% set B [column cast byte $I] 2
→ tarray_column byte {255 0 1}
1 Error because values do not fit in a byte
2 No error, high order bits discarded

Columns are resized as needed but as an optimization, preallocation may be requested.

% column create int {0 1 2 3} 1000
→ tarray_column int {0 1 2 3}

This preallocates space for a thousand elements with the first four being initialized.

4.1.2. Creating numeric series

Columns containing equally spaced values can be created with the column series command.

% column series 10 1
→ tarray_column int {0 1 2 3 4 5 6 7 8 9}
% column series 5 -5 -2 2
→ tarray_column int {5 3 1 -1 -3}
% column series 10.0 3
→ tarray_column double {0.0 1.0 2.0 3.0 4.0 5.0 6.0 7.0 8.0 9.0}
1 0 (default) to 10 with step 1 (default)
2 Decreasing from 5 to -5 with step -2
3 Series of doubles instead of integer

4.1.3. Creating columns with random values

The column random command creates and initializes column with random values.

% column random boolean 16 1
→ tarray_column boolean {1 0 0 0 0 0 1 0 0 1 0 0 1 1 0 0}
% column random int 5 -100 100 2
→ tarray_column int {-44 30 3 46 53}
1 Array of 16 randomly generated booleans
2 Array of 5 random integers in a range

For some uses, such as testing, it is useful to be able to generate the same sequence of random numbers on every run. The randseed command can be used to set or reset the initial seeds used for random number generation.

randseed 100 200      → (empty) 1
column random byte 10 → tarray_column byte {69 190 171 125 21 117 154 177 221 27}
column random byte 10 → tarray_column byte {199 123 28 62 181 74 95 197 253 55}
randseed 100 200      → (empty) 2
column random byte 10 → tarray_column byte {69 190 171 125 21 117 154 177 221 27} 3
randseed              → (empty) 4
column random byte 10 → tarray_column byte {226 75 91 3 12 80 17 76 40 86} 5
1 Set the initial seeds for random number generation
2 Set the same seeds again
3 Notice same values generated
4 Reset to use random initial seeds
5 Now again non-deterministic values are generated

4.1.4. Creating bit maps

As a convenience, boolean columns which have all bits set to 0 or to 1 can be created with column bitmap0 and column bitmap1 respectively.

% set zerobits [column bitmap0 8]
→ tarray_column boolean {0 0 0 0 0 0 0 0}
% set onebits  [column bitmap1 8]
→ tarray_column boolean {1 1 1 1 1 1 1 1}

Further, specific bits can be initialized to the complement.

% set bits [column bitmap0 8 {0 7}]
→ tarray_column boolean {1 0 0 0 0 0 0 1}

4.2. Storing elements

A column may be modified by either storing a single value at multiple target locations or a different value at each target location. Further, the locations may be a contiguous range or an arbitrary set of indices. Depending on the command, the values may overwrite existing values or inserted.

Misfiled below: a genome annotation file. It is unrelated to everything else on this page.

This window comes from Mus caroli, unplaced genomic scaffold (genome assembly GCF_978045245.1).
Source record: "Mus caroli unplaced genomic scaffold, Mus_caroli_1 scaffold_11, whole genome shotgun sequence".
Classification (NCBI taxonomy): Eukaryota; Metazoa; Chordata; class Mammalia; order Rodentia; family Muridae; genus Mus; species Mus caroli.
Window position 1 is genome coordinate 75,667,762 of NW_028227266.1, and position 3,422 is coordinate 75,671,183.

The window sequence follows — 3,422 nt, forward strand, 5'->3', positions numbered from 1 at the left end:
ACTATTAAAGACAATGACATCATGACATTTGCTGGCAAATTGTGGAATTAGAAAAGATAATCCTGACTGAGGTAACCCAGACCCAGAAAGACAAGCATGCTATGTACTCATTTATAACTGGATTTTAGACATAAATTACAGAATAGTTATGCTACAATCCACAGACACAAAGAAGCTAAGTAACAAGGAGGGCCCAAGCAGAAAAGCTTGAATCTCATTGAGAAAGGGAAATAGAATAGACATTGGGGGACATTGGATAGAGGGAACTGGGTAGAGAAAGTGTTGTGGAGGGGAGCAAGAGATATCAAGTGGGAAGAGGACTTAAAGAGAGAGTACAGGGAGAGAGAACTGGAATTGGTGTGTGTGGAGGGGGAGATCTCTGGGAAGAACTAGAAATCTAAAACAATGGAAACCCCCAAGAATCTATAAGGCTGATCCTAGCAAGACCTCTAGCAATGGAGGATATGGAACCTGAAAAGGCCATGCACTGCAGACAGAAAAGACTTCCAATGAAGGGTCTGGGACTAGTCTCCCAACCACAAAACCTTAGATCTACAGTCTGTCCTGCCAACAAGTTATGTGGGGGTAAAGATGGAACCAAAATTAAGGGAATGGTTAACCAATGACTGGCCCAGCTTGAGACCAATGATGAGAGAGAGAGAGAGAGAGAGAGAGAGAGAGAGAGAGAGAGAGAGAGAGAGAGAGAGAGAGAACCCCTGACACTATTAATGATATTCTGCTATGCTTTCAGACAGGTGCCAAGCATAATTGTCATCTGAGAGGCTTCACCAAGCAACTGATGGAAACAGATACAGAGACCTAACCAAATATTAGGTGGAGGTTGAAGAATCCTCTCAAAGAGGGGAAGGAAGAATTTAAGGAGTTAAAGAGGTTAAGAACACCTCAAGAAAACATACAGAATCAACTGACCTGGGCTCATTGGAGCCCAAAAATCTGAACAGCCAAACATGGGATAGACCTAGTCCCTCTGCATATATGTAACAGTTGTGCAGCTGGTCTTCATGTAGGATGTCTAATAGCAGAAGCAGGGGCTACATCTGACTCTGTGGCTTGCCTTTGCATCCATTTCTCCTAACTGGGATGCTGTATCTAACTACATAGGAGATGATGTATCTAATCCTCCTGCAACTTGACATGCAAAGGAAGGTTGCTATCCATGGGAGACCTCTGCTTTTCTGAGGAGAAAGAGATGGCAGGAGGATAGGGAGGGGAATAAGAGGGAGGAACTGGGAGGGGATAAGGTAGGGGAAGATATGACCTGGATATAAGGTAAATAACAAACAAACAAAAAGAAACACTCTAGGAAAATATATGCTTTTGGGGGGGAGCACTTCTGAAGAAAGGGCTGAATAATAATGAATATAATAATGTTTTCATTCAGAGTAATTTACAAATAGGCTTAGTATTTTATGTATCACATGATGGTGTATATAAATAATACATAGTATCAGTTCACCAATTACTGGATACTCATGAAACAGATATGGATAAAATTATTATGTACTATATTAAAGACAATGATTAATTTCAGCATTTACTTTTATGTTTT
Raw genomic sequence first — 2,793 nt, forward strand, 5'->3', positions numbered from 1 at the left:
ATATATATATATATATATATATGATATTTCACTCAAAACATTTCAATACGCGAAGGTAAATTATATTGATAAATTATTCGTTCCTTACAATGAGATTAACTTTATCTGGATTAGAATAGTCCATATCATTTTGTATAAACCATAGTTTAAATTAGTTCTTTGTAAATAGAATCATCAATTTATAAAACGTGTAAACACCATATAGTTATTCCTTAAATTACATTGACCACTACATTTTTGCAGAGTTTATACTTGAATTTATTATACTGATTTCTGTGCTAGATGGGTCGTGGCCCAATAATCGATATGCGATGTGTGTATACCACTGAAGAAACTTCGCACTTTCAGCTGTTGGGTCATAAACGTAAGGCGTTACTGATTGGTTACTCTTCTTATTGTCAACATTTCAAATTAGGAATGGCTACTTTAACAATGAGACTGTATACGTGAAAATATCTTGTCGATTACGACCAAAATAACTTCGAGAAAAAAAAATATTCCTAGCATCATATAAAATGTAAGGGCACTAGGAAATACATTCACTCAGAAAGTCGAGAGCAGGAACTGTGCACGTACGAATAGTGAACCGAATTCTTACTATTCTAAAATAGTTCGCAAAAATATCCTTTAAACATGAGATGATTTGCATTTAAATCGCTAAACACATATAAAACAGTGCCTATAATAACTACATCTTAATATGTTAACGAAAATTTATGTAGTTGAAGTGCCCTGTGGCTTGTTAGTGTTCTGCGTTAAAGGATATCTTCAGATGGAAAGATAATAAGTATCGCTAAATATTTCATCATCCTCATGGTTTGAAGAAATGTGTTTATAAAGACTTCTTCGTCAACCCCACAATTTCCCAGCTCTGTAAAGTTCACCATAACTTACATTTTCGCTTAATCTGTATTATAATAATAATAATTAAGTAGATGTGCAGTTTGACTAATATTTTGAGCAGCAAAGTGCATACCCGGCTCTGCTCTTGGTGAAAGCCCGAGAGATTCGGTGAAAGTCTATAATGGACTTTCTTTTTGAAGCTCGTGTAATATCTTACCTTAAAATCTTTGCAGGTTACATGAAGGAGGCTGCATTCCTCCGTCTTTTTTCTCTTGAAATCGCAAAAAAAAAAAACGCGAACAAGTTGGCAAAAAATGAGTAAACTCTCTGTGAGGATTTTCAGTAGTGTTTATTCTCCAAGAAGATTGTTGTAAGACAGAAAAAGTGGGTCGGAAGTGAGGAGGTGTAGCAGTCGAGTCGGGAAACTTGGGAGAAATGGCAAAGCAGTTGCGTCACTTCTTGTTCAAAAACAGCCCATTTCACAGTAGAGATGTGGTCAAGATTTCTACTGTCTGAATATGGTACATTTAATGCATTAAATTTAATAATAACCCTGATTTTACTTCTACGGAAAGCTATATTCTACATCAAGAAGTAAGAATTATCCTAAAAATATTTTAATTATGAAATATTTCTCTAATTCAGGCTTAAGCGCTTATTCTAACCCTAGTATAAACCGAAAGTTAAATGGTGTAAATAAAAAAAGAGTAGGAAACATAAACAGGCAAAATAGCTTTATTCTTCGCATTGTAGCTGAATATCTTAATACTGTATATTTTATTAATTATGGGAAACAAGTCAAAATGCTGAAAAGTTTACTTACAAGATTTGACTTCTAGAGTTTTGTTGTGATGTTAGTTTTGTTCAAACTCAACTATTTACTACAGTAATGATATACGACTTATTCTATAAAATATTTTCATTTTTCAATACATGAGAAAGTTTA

4.2.1. Storing one value in multiple locations

The column fill and column vfill commands store a single value at one or more locations, either contiguous or noncontiguous.

% set I [column series 10]
→ tarray_column int {0 1 2 3 4 5 6 7 8 9}
% column fill $I 99 end 1
→ tarray_column int {0 1 2 3 4 5 6 7 8 99}
% column fill $I 99 1 8 2
→ tarray_column int {0 99 99 99 99 99 99 99 99 9}
% column fill $I 99 [column series 10 2] 3
→ tarray_column int {99 1 99 3 99 5 99 7 99 9}
1 Store a single element
2 Store into a contiguous range
3 Store in every other position

4.2.2. Storing multiple values in arbitrary locations

The column place and column vplace commands store each value from a sequence of values at one or more locations in a specified order (not necessarily sequential).

% column place $I {101 102 103} [column create int {3 2 5}] 1
→ tarray_column int {0 1 102 101 4 103 6 7 8 9}
% column place $I [column create int {101 102 103}] {3 2 5} 2
→ tarray_column int {0 1 102 101 4 103 6 7 8 9}
1 Stores list of values at an index column
2 Stores a column of values at an index list

Note from the above how both values as well as indices can be specified as a Tcl list or as a column. This is true for most commands.

4.2.3. Storing multiple values in contiguous locations

The column put and column vput commands store each value from a sequence of values in contiguous locations starting at a specified index.

% column vput I {60 70 80} 6 1
→ tarray_column int {0 1 2 3 4 5 60 70 80 9}
% column vput I $I 2
→ tarray_column int {0 1 2 3 4 5 60 70 80 9 0 1 2 3 4 5 60 70 80 9}
1 Stores values consecutively starting at index 6
2 Appends to itself unspecified starting index defaults to end

4.2.4. Inserting one value in multiple locations

The column insert and column vinsert commands store a single repeated value a specified number of times starting at a given index. The following command inserts the value 99 three times at index 1.

% set I [column series 5]
→ tarray_column int {0 1 2 3 4}
% column insert $I 99 1 3
→ tarray_column int {0 99 99 99 1 2 3 4}

4.2.5. Inserting multiple values

The column inject and column vinject commands insert multiple values passed as a list or a column into contiguous locations starting at a specified index.

% set I [column series 5]
→ tarray_column int {0 1 2 3 4}
% column inject $I {10 20 30} 2 1
→ tarray_column int {0 1 10 20 30 2 3 4}